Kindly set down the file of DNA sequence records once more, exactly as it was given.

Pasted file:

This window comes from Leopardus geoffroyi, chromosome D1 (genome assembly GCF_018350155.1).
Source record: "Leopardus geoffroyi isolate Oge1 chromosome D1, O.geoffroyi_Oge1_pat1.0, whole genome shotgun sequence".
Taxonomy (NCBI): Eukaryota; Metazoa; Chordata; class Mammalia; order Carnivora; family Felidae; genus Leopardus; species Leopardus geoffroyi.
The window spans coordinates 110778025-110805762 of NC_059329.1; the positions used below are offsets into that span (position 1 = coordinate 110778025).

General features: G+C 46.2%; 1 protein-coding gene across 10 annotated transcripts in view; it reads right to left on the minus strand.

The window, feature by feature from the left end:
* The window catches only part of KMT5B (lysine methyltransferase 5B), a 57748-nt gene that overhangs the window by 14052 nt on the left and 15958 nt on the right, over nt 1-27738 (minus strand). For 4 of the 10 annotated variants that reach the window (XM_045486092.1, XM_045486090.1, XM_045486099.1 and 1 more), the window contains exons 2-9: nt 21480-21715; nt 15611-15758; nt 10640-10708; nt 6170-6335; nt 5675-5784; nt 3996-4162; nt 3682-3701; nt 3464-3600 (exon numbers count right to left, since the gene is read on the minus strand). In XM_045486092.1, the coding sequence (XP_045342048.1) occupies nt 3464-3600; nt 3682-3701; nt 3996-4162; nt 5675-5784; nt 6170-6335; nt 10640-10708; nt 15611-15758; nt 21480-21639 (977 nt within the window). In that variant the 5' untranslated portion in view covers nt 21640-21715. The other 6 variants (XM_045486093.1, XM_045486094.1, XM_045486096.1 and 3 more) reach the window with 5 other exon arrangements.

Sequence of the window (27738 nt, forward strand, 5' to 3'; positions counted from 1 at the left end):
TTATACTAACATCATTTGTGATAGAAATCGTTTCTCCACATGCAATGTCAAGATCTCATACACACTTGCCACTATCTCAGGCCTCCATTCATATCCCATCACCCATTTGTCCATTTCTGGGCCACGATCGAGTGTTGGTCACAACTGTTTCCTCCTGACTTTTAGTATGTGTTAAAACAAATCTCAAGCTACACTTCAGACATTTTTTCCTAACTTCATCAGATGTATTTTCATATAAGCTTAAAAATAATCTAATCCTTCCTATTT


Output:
This window comes from Leopardus geoffroyi, chromosome D1 (genome assembly GCF_018350155.1).
Source record: "Leopardus geoffroyi isolate Oge1 chromosome D1, O.geoffroyi_Oge1_pat1.0, whole genome shotgun sequence".
Taxonomy (NCBI): Eukaryota; Metazoa; Chordata; class Mammalia; order Carnivora; family Felidae; genus Leopardus; species Leopardus geoffroyi.
The window spans coordinates 110778025-110805762 of NC_059329.1; the positions used below are offsets into that span (position 1 = coordinate 110778025).

General features: G+C 46.2%; 1 protein-coding gene across 10 annotated transcripts in view; it reads right to left on the minus strand.

The window, feature by feature from the left end:
* The window catches only part of KMT5B (lysine methyltransferase 5B), a 57748-nt gene that overhangs the window by 14052 nt on the left and 15958 nt on the right, over nt 1-27738 (minus strand). For 4 of the 10 annotated variants that reach the window (XM_045486092.1, XM_045486090.1, XM_045486099.1 and 1 more), the window contains exons 2-9: nt 21480-21715; nt 15611-15758; nt 10640-10708; nt 6170-6335; nt 5675-5784; nt 3996-4162; nt 3682-3701; nt 3464-3600 (exon numbers count right to left, since the gene is read on the minus strand). In XM_045486092.1, the coding sequence (XP_045342048.1) occupies nt 3464-3600; nt 3682-3701; nt 3996-4162; nt 5675-5784; nt 6170-6335; nt 10640-10708; nt 15611-15758; nt 21480-21639 (977 nt within the window). In that variant the 5' untranslated portion in view covers nt 21640-21715. The other 6 variants (XM_045486093.1, XM_045486094.1, XM_045486096.1 and 3 more) reach the window with 5 other exon arrangements.

Sequence of the window (27738 nt, forward strand, 5' to 3'; positions counted from 1 at the left end):
TTATACTAACATCATTTGTGATAGAAATCGTTTCTCCACATGCAATGTCAAGATCTCATACACACTTGCCACTATCTCAGGCCTCCATTCATATCCCATCACCCATTTGTCCATTTCTGGGCCACGATCGAGTGTTGGTCACAACTGTTTCCTCCTGACTTTTAGTATGTGTTAAAACAAATCTCAAGCTACACTTCAGACATTTTTTCCTAACTTCATCAGATGTATTTTCATATAAGCTTAAAAATAATCTAATCCTTCCTATTT